Furthermore, the Ethical Investment Advisory Group recommends: “That closer attention is paid to tailings dams and the impact and risks of large scale infrastructure. In particular, the group recommends that the National Investment Bodies consider forms of assurance and protection, such as 'tailings safety bonds' or 'legacy bonds', since tailings dams appear to fail with some regularity, causing significant loss to life, communities and the environment. These instruments may also help focus company board's minds on this important responsibility.”

Alan Fletcher, Chairman of the Church of England Pensions Board Investment Committee, said: "We will engage with companies on the key ethical concerns highlighted in this policy. We believe that extractive companies have an important role to play in society, but that they have a clear ethical responsibility in the way they act on issues such as human rights. We engage robustly and where companies are unresponsive we will be willing to disinvest."

Safety first

The UN’s Rapid Response Assessment of tailings dam makes two recommendations and identifies actions to improve regulation and practice. It has highlighted issues that are considered to be “serious enough to warrant more detailed consideration and action by regulators, financiers, owners and operators of mines”.

Recommendation 1:
The approach to tailings storage facilities must place safety first by making environmental and human safety a priority in management actions and on-the-ground operations. Regulators, industry and communities should adopt a shared zero-failure objective to tailings storage facilities where ‘safety attributes should be evaluated separately from economic considerations, and cost should not be the determining factor’ (Mount Polley expert panel, 2015, p. 125)”

Recommendation 2:
Establish a UN Environment stakeholder forum to facilitate international strengthening of tailings dam regulation.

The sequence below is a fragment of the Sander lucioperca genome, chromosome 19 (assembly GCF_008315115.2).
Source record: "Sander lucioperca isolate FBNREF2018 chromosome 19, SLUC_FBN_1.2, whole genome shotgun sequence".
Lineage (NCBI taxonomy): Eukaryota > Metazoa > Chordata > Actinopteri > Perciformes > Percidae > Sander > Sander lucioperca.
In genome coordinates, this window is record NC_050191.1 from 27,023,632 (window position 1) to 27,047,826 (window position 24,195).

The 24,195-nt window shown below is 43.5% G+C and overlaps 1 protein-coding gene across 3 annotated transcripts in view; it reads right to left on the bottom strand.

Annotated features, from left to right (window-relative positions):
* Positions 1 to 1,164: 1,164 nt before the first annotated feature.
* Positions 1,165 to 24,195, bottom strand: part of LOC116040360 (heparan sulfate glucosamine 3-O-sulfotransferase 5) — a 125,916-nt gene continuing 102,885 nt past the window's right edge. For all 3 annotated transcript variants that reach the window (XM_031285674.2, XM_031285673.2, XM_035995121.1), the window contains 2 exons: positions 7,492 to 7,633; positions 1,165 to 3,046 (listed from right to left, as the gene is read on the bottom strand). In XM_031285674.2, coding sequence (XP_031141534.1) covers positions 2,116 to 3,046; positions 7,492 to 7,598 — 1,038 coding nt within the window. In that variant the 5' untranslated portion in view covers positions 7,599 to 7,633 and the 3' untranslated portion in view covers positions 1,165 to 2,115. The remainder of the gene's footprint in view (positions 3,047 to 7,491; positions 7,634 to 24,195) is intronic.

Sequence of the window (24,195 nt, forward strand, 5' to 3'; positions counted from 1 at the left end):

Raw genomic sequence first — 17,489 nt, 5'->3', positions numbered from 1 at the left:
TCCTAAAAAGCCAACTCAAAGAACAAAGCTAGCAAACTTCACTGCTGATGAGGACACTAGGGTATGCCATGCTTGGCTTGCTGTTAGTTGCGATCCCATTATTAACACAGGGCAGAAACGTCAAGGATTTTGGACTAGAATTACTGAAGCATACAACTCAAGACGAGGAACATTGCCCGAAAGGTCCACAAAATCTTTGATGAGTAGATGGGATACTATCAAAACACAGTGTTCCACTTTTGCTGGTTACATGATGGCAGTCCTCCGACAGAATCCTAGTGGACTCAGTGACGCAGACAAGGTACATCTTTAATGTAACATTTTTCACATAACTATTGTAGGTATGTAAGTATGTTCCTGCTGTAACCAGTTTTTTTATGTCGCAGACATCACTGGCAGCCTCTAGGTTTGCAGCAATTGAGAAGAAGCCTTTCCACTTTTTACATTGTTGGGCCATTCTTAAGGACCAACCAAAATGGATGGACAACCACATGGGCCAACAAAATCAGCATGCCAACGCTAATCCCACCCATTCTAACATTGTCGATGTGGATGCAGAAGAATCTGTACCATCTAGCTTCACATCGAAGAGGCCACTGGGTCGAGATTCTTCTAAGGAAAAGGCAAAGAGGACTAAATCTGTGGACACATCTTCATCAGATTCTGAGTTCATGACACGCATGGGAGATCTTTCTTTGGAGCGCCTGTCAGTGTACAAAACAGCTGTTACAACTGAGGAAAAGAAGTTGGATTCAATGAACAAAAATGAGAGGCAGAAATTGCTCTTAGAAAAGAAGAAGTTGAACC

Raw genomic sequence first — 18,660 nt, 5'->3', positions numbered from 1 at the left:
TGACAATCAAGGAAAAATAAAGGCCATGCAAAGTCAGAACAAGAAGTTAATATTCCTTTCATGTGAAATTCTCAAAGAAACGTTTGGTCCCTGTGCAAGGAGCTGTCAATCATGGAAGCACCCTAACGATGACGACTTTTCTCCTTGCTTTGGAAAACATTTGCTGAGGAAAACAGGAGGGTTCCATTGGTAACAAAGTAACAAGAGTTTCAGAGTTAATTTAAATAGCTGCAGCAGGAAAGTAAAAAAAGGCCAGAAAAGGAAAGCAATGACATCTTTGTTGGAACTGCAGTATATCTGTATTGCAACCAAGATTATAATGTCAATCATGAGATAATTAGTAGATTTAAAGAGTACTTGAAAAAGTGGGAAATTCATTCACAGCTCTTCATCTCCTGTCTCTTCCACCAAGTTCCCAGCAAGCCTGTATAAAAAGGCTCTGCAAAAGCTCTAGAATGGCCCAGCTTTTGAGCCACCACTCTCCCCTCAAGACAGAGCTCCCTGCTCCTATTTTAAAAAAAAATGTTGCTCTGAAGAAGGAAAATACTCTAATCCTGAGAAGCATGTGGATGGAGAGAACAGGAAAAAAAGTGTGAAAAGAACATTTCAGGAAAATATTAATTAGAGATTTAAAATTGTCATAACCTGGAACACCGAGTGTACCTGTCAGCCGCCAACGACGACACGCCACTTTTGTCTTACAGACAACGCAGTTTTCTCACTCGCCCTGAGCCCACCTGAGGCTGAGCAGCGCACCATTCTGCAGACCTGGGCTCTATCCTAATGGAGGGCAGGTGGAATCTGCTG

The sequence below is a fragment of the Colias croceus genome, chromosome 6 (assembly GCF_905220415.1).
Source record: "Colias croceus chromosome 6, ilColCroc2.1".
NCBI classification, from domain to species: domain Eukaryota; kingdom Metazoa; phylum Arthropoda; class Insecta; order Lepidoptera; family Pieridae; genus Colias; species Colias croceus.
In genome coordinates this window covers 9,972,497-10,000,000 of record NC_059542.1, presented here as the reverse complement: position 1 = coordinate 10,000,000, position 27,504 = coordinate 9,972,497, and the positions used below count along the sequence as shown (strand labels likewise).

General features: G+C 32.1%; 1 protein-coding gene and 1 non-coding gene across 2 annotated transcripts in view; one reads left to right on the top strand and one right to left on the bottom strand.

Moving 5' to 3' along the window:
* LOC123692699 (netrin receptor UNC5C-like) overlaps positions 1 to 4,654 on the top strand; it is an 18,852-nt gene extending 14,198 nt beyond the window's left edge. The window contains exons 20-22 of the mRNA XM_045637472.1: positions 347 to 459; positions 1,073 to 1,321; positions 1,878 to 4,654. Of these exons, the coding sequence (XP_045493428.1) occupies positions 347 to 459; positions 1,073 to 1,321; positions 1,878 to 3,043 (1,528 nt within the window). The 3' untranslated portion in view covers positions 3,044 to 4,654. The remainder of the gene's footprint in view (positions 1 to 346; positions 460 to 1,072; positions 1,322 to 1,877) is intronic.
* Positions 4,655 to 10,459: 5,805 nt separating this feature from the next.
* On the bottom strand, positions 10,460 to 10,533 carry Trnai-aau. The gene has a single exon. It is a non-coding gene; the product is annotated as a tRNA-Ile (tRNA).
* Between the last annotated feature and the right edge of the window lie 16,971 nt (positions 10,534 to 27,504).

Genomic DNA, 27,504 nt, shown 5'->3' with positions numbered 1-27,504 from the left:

Further actions identified looking at:

  • Facilitating international cooperation on mining regulation and the safe storage of mine tailings through a knowledge hub.
  • Preventing failure – including measures such as the enforcement of financial and criminal sanctions for non-compliance with mining regulations; and avoiding dam construction methods known to be high risk.
  • Crisis response – establishing a global financial assurance system for mine sites to ensure rehabilitation, tailings management and monitoring; and a global insurance pool for any unmet liabilities from major failures on local communities.

The Rapid Response Assessment acknowledges that mining is a complex industry but in order to improve the safety of tailings storage facilities it requires a change of focus: “Industry and regulators need to adopt more holistic thinking, which is flexible enough to allow for site variation, but which also clearly identifies best practices. Most importantly, these best practices need to be competently implemented. But as noted by the Mount Polley expert panel (IEEIRP 2015), existing best practices and regulations may not be enough to eliminate failures – what is also required is a fundamental change in the way we produce, reuse and perpetually store tailings.”

Richard Harkinson from London Mining Network believes that the UNEP assessment and its recommendations “pose a serious challenge to mining companies to improve the rigour of their management of tailings facilities”. While Ugo Lapointe from MiningWatch Canada describes the assessment as being timely, much needed, and a wake-up call for all states involved in regulating the mining industry.

“Catastrophic mining waste failures are on the rise worldwide and on all continents. These environmental disasters indiscriminately hit developed and developing countries alike, and clearly appear to be driven by financial factors, not technical ones. Safety,” Lapointe stressed, “must come before cost.”

The full report Mine Tailings Storage: Safety is No Accident by UNEP and GRID-Arendal (2017) can be downloaded at https://www.grida.no/publications/383